At first, Neptune was only the god of water, but later on this was extended to include the sea when he became associated with the Greek god Poseidon.
How much would you weigh on Neptune?
If you weigh 70 pounds (32 kg) on the Earth, you would weigh 78.5 pounds (36 kg) on Neptune.
For many, centuries people did not know that this planet even existed. It was discovered by Johann Galle and Heinrich D'Arrest in 1846.
Neptune is the smallest of the four gas giants in our Solar System. Much like Saturn and Uranus, Neptune's atmosphere contains hydrogen, helium and methane.
Not much was known about Neptune until it was visited by the spacecraft Voyager 2 on August 25, 1989. Voyager 2 took many pictures of the planet, and much of what we know today about Neptune came from this single visit. These pictures show a brilliant blue planet with a few thin white clouds laced around its surface.
In Neptune's atmosphere, there is a large white cloud that moves around rather quickly. The "scooting" of this cloud around the atmosphere has led it to be named "Scooter."
When Voyager 2 visited Neptune, its pictures showed a giant storm much like the storm on Jupiter. This storm is called the "Great Dark Spot" because it appears as a dark oval shape on the surface of the planet. We do not know how long this storm has been active or if it is still present. More recently, the Hubble Space Telescope sent pictures back to Earth and there was no sign of the Great Dark Spot. These pictures did show two other dark spots that eventually faded away.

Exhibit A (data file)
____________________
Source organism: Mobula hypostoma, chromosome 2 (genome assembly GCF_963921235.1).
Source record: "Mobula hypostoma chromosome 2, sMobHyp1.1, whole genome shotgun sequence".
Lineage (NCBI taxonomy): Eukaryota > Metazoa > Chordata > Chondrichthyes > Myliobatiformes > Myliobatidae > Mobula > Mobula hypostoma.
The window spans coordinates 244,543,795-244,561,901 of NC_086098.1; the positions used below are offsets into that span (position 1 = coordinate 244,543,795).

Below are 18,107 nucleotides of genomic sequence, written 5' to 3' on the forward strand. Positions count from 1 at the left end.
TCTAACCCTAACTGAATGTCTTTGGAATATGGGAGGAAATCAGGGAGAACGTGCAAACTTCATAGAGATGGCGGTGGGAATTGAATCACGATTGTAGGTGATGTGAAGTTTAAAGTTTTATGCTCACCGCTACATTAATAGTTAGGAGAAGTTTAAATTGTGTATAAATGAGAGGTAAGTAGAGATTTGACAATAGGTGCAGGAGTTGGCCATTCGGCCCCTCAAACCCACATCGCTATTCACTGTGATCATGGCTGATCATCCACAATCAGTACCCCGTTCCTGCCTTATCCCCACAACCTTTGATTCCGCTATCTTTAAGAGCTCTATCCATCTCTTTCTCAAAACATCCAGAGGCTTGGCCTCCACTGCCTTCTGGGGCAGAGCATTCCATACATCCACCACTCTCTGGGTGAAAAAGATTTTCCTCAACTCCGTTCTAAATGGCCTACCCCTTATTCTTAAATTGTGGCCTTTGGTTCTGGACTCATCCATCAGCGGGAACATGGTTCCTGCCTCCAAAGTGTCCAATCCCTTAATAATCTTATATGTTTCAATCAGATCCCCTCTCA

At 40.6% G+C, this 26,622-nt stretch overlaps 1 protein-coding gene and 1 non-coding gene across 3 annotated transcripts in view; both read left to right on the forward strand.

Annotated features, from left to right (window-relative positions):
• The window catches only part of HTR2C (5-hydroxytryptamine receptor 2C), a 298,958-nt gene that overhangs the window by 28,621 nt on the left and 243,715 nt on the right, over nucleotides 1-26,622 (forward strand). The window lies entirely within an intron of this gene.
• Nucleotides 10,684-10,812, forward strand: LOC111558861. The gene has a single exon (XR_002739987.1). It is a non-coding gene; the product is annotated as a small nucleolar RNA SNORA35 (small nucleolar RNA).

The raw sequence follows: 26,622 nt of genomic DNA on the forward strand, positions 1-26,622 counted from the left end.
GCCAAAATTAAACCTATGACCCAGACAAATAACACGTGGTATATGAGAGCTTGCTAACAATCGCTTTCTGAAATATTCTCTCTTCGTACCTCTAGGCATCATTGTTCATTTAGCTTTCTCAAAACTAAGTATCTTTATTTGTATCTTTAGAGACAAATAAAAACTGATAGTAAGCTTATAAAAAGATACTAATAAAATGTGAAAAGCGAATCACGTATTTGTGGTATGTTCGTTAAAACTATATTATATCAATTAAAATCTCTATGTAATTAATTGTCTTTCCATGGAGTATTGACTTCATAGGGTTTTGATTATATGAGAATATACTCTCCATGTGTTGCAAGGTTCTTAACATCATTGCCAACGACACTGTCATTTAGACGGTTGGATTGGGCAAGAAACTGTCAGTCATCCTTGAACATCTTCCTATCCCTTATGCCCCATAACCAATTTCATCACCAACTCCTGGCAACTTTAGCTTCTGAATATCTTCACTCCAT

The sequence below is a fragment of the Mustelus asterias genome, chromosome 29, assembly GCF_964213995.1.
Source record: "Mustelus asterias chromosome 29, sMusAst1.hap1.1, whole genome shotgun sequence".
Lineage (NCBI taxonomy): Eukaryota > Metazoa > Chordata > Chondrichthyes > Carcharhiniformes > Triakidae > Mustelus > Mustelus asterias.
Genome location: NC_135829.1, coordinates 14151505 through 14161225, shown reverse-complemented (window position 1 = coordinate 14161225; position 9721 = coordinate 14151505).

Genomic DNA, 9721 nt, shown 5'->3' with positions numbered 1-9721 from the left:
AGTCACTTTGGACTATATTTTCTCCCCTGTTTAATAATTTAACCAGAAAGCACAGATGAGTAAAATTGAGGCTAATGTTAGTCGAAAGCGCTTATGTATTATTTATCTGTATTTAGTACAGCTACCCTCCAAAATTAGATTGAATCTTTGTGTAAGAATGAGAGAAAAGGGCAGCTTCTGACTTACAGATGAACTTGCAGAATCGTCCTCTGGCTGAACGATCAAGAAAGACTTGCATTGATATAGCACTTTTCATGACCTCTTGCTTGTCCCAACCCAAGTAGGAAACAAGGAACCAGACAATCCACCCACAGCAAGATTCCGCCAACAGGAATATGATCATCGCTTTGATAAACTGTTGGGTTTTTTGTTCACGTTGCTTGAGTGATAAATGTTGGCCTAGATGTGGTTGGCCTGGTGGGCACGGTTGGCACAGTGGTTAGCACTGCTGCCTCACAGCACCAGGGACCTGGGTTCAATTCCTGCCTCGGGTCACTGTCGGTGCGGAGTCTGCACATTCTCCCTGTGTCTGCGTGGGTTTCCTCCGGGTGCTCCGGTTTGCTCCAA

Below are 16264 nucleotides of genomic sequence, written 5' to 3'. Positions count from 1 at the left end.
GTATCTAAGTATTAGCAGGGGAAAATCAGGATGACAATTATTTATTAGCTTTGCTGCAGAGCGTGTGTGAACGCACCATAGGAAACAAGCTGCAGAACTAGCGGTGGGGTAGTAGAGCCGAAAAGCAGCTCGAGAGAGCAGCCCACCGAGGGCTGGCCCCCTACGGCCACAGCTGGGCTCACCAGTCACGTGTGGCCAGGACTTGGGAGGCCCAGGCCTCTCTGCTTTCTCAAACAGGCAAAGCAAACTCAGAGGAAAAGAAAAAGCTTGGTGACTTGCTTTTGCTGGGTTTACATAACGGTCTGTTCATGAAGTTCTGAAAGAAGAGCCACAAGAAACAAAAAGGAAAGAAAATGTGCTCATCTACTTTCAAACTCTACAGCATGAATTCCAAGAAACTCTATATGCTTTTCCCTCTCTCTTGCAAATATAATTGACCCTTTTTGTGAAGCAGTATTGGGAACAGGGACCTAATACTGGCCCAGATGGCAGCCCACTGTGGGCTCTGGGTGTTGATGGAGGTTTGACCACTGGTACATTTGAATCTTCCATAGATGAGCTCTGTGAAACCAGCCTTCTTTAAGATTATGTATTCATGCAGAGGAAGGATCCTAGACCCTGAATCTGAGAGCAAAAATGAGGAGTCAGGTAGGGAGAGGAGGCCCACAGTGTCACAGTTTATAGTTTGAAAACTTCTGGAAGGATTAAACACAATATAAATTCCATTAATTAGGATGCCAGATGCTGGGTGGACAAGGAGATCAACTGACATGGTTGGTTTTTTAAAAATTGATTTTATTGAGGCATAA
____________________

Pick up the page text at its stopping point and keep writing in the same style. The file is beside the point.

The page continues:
Neptune is a very windy place. No other planet in the Solar System has winds that are as strong as Neptune's. The winds near the Great Dark Spot were believed to have reached nearly 1,200 miles per hour (approx 1931 km per hour). Perhaps this extremely windy atmosphere contributes to the appearance and disappearance of the great dark spots.
Neptune has six rings which circle the planet. These rings are believed to be fairly new. The rings are more irregular than the rings of other planets. There are areas of varying thickness throughout the rings.
Neptune has 13 moons that we know of. Because Neptune is so far away, it is difficult to see any of these worlds. There are probably many more moons orbiting this blue planet which we have not yet discovered. Perhaps you will be the astronomer who discovers some of these worlds. The first moon to be discovered was Triton. Triton was discovered by an amateur astronomer in England named William Lassell only 17 days after Neptune was discovered in 1846. The names of the other moons are: Despina, Galatea, Halimede, Laomedeia, Larissa, Naiad, Nereid, Neso, Proteus, Psamathe, Sao, and Thalassa.
To learn more about these worlds, Click Here.
Neptune's circular orbit is offset from the Sun. At times, Neptune's orbit takes it further from the Sun than any other planet in the Solar System. In 2011, Neptune will complete its first orbit around the Sun since it was discovered in 1846.
The Totally Free Children's Learning Network